Who we are
Started in 2008 by Dr. Shiban Ganju, Save A Mother (SAM) is spreading social behavior change through effective social persuasion model of SAM in undeserved Indian towns and villages. An NGO, SAM’s mission is to develop affordable healthcare solutions for the poor.
As of March 2019 SAM has covered 3 million people in 1800 villages. At present SAM is working in 1100 villages across India in UP, Bihar & Karnataka
OUR FOUNDER – DR. SHIBAN GANJU
Dr. Shiban Ganju has dedicated his life to healthcare. Over a span exceeding four decades, he has participated at multiple levels: in clinical practice, non-profit NGOs, healthcare business, research, government policy groups,think tanks and entrepreneurial ventures.
As the founder of the ‘Save a Mother’ (SAM) , he has steered its mission to develop sustainable healthcare solution for the poor. Since its start in 2008, SAM has worked in over 1800 villages in India and covered over 3 million people till 2019.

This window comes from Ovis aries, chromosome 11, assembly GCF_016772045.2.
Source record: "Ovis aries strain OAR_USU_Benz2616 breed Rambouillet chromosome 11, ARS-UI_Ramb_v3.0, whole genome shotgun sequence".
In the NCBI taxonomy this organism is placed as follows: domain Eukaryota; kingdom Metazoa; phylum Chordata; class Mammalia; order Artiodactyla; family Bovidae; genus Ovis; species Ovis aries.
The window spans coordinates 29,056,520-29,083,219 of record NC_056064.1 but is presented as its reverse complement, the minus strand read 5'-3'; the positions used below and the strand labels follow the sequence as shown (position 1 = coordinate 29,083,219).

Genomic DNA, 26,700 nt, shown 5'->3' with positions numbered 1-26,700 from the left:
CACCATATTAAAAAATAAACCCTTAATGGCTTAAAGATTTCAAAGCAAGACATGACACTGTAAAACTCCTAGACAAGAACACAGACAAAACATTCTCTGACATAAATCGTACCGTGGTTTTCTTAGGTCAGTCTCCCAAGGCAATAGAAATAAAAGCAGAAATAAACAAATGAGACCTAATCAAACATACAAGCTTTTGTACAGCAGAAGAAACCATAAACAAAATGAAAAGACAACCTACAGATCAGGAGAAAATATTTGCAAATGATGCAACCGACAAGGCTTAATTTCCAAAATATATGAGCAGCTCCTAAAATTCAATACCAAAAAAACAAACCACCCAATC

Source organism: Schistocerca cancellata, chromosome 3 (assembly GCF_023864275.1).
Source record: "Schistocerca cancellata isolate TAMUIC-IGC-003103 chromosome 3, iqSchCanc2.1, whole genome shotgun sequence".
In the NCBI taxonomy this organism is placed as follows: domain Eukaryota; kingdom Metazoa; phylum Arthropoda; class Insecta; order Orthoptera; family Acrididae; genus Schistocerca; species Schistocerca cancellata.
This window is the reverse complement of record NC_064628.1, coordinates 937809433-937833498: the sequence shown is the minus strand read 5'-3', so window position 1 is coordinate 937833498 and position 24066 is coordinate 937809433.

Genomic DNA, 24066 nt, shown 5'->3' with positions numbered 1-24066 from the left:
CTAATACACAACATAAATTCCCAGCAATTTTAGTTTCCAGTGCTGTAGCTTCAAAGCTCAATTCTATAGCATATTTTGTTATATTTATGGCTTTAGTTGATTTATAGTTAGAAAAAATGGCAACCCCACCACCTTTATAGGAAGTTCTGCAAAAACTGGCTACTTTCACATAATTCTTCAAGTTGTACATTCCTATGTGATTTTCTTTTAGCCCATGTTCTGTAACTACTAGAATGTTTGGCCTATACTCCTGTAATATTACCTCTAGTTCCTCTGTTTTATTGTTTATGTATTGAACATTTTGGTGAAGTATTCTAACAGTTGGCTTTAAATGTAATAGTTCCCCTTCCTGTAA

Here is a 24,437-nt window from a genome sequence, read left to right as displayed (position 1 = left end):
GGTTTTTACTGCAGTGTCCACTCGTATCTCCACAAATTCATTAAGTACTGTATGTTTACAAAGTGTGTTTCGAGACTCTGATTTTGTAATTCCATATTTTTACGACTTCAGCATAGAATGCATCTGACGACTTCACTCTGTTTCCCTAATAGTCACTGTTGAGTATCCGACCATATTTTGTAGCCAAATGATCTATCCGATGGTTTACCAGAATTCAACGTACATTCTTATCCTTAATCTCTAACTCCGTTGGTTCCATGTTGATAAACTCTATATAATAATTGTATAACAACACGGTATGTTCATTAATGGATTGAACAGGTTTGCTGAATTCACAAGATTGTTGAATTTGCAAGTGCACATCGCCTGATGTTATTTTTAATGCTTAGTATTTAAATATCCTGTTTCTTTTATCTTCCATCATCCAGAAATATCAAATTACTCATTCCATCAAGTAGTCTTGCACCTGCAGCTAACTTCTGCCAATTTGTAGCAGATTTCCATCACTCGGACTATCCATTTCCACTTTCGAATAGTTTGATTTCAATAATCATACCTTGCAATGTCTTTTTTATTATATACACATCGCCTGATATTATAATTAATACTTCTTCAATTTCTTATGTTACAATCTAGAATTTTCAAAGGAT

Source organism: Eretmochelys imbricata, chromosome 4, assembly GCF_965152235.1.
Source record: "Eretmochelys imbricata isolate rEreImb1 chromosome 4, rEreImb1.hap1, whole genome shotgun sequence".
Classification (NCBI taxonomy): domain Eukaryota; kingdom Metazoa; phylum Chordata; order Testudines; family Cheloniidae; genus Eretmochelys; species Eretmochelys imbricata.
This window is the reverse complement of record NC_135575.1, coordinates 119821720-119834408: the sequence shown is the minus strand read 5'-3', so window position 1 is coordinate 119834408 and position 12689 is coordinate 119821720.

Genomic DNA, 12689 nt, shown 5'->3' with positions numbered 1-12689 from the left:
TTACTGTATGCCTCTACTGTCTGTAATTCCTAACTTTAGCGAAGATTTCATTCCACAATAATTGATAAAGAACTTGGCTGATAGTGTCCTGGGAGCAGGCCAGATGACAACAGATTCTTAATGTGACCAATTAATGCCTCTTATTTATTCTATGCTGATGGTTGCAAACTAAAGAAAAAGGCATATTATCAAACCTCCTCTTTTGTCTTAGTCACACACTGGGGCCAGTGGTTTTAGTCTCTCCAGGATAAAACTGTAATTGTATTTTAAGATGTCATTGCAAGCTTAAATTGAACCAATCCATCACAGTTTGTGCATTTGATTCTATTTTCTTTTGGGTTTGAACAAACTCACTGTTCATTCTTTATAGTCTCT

Since 2003, Dr Ganju has also been the Founder Chairman of Atrimed Pharmaceuticals and The Atrimed Group, with a mission to modernise Ayurveda by integrating it with advanced biology, chemistry, chem-informatics, AI and modern medicine. The Group delves in molecular biology, has a pipeline of 37 patents, owns a library of Phyto-molecules – probably the largest in the world – and has developed an advanced AI driven mapping
engine. Atrimed sells developed products in over 50 countries.
Dr. Ganju graduated from the prestigious All India Institute of Medical Sciences, Delhi and specialised in Internal Medicine and Gastroenterology. He was a senior consultant at the U-Chicago Medicine Ingalls Hospital in Chicago area. In the past, he was the CEO of Reliance Health and Technology, executive director of American India Foundation, president of India Development service, Chairman of Action for India and founder of the Indo American Medical Association, Illinois. Dr Ganju has participated in over a hundred non-profit projects and nine start-up ventures. He also served in the Indian Army.
His commitment to healthcare has been nurtured since 1972-73, when he worked as a volunteer doctor in a slum near Delhi.